Location: Plant Science ResearchTitle: Ecohydrology of irrigated silage maize and alfalfa production systems in the Upper Midwest US
Submitted to: Agricultural Water Management
Publication Type: Peer Reviewed Journal
Publication Acceptance Date: 3/14/2022
Publication Date: 6/1/2022
Citation: Gamble, J.D., Baker, J.M., Dalzell, B.J., Wente, C.D., Feyereisen, G.W. 2022. Ecohydrology of irrigated silage maize and alfalfa production systems in the Upper Midwest US. Agricultural Water Management. 267. Article 107612. https://doi.org/10.1016/j.agwat.2022.107612.
Interpretive Summary: Greater usage of silage corn, an annual crop, has increased dairy productivity but the corresponding loss of perennial alfalfa acreage may result in trade-offs with on-farm water balances and water quality. Alfalfa and corn have contrasting growth and water-use patterns, which may have impacts on soil water storage, and tile drainage. As an annual crop, corn requires more frequent tillage, which disturbs the soil surface and may result in increased sediment and phosphorus loss in runoff. In this study, we monitored water balance components, water-use efficiency, and water quality for alfalfa and silage corn crops for 8 years at a large dairy farm in Minnesota. We demonstrated that crop water usage was similar between crops, but water-use efficiency (yield per unit of water used) was 70% greater for corn than alfalfa. Estimates of fall soil water storage (crop water balance) were similar for alfalfa (25 mm per year) and silage maize (27 mm per year). Cumulative tile drainage loss over three paired years was 326 mm for silage corn and 214 mm for alfalfa. Alfalfa reduced drainage losses of nitrate-nitrogen, dissolved reactive phosphorus, and sediment by 72%, 33%, and 37%, respectively, compared to silage corn. Collectively, these results highlight the value of alfalfa for managing on-farm water flows and water quality during heavy spring and summer precipitation. As is often the case, the challenge comes in weighing these environmental benefits against the production gains that have driven the increased use of silage corn in the dairy industry. This information will enable researchers, industry, and agency personnel to design additional research aimed at improving water-quality outcomes from silage corn and improving water-use efficiency of alfalfa. This information will also aid industry, producers, and crop consultants in evaluating trade-offs between yield, water, use, and water quality achieving environmental quality targets.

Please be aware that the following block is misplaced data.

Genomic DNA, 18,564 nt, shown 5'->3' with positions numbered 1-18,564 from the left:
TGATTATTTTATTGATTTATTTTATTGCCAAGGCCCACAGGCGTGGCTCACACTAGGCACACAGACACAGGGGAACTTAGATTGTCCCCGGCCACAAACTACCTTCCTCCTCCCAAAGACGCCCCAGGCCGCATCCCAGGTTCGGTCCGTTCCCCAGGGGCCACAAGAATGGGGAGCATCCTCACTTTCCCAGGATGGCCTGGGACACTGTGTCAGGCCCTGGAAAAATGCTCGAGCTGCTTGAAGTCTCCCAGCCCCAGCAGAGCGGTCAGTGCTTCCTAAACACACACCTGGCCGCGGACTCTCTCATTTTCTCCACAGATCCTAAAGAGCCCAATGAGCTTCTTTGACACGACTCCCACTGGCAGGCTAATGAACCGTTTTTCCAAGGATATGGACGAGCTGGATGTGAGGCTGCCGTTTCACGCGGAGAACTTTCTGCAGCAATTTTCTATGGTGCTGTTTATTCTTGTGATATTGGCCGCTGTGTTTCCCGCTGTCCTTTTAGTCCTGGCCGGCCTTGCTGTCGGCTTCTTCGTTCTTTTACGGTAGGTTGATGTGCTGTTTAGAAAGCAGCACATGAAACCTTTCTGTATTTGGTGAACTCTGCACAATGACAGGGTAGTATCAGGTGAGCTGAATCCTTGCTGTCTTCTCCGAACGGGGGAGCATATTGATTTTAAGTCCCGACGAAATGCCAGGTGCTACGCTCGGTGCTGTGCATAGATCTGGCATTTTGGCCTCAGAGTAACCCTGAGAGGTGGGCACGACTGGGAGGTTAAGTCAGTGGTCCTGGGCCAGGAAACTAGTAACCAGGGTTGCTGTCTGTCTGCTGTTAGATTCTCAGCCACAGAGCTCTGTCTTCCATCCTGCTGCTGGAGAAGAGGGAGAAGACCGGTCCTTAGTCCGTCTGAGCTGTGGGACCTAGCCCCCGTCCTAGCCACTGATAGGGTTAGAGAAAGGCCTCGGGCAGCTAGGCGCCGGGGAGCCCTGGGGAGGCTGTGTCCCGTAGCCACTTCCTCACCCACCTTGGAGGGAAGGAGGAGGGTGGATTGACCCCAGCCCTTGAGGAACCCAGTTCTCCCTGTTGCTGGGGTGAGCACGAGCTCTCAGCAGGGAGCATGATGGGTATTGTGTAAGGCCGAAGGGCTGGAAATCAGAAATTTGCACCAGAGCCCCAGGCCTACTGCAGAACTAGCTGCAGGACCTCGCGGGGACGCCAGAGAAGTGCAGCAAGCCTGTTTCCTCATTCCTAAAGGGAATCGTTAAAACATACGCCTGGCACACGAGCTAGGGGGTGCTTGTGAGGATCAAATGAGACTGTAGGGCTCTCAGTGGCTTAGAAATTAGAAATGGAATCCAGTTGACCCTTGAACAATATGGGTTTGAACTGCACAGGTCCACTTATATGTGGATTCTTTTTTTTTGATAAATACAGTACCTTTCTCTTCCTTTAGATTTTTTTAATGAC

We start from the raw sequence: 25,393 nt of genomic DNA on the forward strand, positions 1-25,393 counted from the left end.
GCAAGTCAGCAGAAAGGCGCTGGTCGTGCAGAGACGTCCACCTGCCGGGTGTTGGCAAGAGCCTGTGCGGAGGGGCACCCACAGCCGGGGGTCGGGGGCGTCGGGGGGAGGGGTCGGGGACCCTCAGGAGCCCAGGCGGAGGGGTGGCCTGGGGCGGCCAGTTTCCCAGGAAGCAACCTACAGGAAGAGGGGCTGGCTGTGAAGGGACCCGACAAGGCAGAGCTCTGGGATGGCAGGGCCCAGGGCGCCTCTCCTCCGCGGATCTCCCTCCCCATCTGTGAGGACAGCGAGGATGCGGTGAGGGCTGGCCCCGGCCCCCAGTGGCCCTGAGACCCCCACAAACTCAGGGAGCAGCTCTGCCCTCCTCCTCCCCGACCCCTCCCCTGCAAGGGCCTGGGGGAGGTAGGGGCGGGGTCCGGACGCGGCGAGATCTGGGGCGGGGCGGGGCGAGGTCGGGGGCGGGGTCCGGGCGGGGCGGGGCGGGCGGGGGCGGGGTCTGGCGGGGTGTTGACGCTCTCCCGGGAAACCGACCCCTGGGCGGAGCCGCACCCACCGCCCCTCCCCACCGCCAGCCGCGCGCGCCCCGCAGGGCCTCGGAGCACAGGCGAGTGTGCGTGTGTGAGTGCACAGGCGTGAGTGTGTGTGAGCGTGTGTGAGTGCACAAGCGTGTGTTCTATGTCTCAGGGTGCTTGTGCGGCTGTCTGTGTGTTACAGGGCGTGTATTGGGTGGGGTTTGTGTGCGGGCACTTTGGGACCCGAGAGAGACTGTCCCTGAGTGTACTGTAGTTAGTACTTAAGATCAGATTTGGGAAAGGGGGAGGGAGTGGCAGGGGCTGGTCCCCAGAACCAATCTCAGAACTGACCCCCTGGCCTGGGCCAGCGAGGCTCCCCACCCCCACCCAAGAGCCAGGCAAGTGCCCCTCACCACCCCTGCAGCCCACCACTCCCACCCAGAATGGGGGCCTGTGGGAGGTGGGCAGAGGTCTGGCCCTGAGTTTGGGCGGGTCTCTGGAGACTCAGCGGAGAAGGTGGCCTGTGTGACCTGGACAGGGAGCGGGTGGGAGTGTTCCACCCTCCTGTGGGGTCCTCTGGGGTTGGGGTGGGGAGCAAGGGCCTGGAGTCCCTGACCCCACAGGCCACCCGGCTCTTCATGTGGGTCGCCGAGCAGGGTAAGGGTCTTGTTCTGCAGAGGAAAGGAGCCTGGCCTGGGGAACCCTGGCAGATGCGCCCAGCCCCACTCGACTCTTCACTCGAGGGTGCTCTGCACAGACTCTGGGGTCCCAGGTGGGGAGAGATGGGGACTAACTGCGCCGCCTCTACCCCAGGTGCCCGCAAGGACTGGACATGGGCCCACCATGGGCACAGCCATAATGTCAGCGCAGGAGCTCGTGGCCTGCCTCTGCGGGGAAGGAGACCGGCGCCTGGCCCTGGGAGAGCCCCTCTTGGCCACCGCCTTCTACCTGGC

Technical Abstract: Increased reliance on maize silage as a primary dairy forage in place of perennial crops like alfalfa may result in trade-offs with on-farm water balances and water quality. This study utilized year-round measurements of precipitation, irrigation, evapotranspiration (ET), soil water storage, subsurface tile drainage, and drainage concentrations and loads of nitrate (NO3-N), dissolved reactive P (DRP), and total suspended solids (TSS) to calculate annual water balances, water-use efficiency, and water quality impacts of silage maize and alfalfa production systems. Mean annual ET and tile drainage were similar between crops, due in part to high variability, although cumulative drainage over three paired years was 326 mm for silage maize and 214 mm for alfalfa. Estimates of annual soil water storage suggest that water budgets were balanced for these two fields and were similar for alfalfa (25 +/- 44 mm/yr) and silage maize (27 +/- 50 mm/yr). Inherent water use efficiency (IWUE) was 70% greater for maize than alfalfa. Paired-watersheds analysis indicated alfalfa reduced NO3-N but increased DRP concentrations in drainage compared to silage maize, but total loads of NO3-N, DRP, and TSS were reduced by 72%, 33%, and 37%, respectively, with alfalfa compared to silage maize. Results highlight the value of alfalfa for managing on-farm water flows and water quality during critical periods of the year, and suggest that increased usage of maize silage has facilitated gains in dairy productivity at the expense of water quality.